When I entered the Mslexia prize, I honestly thought no more about it. That was way back in the spring of last year, and I had lots on my mind, not least renovating the house. Anyway, when the long list was announced, late in October, I suddenly got quite excited. I even kept the e-mail in my ‘saved’ box so that I could read it again.
I didn’t think for a moment that I’d be on the short list. I didn’t know, then, how many books were on the long list, but I did know that I’d been invited to submit my entire novel. So, I’m sure I can be forgiven for the little ripple of excitement that tickled my spine as I dropped the fat envelope, containing my manuscript, into the post box.
Then, without actually counting the days, I did become aware of the passage of time, and I waited with keen anticipation for the short list to be announced. I didn't expect "Naming Names" to be on it, but I was thrilled that it was.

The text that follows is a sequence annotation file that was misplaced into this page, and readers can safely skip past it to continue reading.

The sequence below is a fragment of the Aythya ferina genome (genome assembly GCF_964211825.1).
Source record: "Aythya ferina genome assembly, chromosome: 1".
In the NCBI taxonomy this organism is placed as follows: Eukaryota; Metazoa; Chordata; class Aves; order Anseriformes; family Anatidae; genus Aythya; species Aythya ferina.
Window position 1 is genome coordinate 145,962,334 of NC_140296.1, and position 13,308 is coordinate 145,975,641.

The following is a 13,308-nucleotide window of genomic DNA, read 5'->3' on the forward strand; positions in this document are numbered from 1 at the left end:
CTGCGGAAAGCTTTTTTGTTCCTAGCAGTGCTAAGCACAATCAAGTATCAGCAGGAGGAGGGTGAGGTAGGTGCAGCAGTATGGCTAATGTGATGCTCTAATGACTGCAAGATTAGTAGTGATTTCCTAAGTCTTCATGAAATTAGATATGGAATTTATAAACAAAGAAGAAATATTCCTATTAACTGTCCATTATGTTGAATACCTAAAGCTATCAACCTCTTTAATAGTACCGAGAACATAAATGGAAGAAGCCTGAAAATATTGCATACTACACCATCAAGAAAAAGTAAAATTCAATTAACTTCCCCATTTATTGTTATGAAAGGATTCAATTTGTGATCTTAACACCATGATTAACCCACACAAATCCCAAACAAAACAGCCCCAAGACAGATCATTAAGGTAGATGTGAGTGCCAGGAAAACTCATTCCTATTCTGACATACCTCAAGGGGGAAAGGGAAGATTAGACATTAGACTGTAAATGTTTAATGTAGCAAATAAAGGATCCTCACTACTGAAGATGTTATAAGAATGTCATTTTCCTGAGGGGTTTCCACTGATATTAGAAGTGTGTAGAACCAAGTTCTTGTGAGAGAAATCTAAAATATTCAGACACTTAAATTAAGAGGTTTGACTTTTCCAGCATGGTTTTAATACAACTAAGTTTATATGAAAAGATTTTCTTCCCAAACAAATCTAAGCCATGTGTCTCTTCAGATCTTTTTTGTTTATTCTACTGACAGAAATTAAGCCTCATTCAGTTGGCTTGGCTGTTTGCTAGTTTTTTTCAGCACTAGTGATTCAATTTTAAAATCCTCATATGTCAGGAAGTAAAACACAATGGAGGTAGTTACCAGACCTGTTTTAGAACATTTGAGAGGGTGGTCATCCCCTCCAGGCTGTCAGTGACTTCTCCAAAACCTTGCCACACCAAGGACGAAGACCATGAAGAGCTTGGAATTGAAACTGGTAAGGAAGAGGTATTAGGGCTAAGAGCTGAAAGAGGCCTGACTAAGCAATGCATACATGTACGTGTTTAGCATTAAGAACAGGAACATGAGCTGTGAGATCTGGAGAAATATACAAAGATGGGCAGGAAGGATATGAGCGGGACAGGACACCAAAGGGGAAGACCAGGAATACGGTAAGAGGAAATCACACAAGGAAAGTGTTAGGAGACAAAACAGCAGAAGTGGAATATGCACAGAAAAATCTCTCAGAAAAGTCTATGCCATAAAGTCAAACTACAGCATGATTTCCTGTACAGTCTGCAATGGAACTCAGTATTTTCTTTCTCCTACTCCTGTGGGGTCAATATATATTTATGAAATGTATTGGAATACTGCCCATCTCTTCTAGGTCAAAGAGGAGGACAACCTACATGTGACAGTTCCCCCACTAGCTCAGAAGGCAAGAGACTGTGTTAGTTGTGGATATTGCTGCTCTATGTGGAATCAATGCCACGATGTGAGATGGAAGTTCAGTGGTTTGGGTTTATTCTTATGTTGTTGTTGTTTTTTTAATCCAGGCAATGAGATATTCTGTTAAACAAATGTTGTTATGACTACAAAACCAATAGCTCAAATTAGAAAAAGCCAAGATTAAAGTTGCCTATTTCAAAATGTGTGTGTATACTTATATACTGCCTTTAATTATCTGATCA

Even then, knowing that I'd made it into the final twelve, I still didn’t think about winning the Mslexia competition, until, that is, I began talking to someone about the experience. He told me, in no uncertain terms, that of course I wanted to win.
He was right.
And that is when the fear began to set in.
I had been terrified for about a week when the husband gave me a stiff, but kindly, talking-to.
I hope that whoever wins the Mslexia wrote a thoroughly good book. I hope that they are nice, hardworking and talented. I’m sure that they are all of those things.
But here’s the thing. This is, of course, a competition, but if all of the dozen books on the shortlist are worthy of being published, there’s a pretty good chance that all twelve will find their ways onto the shelves of our book shops and libraries.
I might not win the prize, but that’s ok, because I have faith that the practices developed over the years by writers, agents and publishers will work in my favour, and, one day, I will see my work in print, whether it’s this book, or the next, or the one after that.
Sanguine, you see, not fatalistic at all.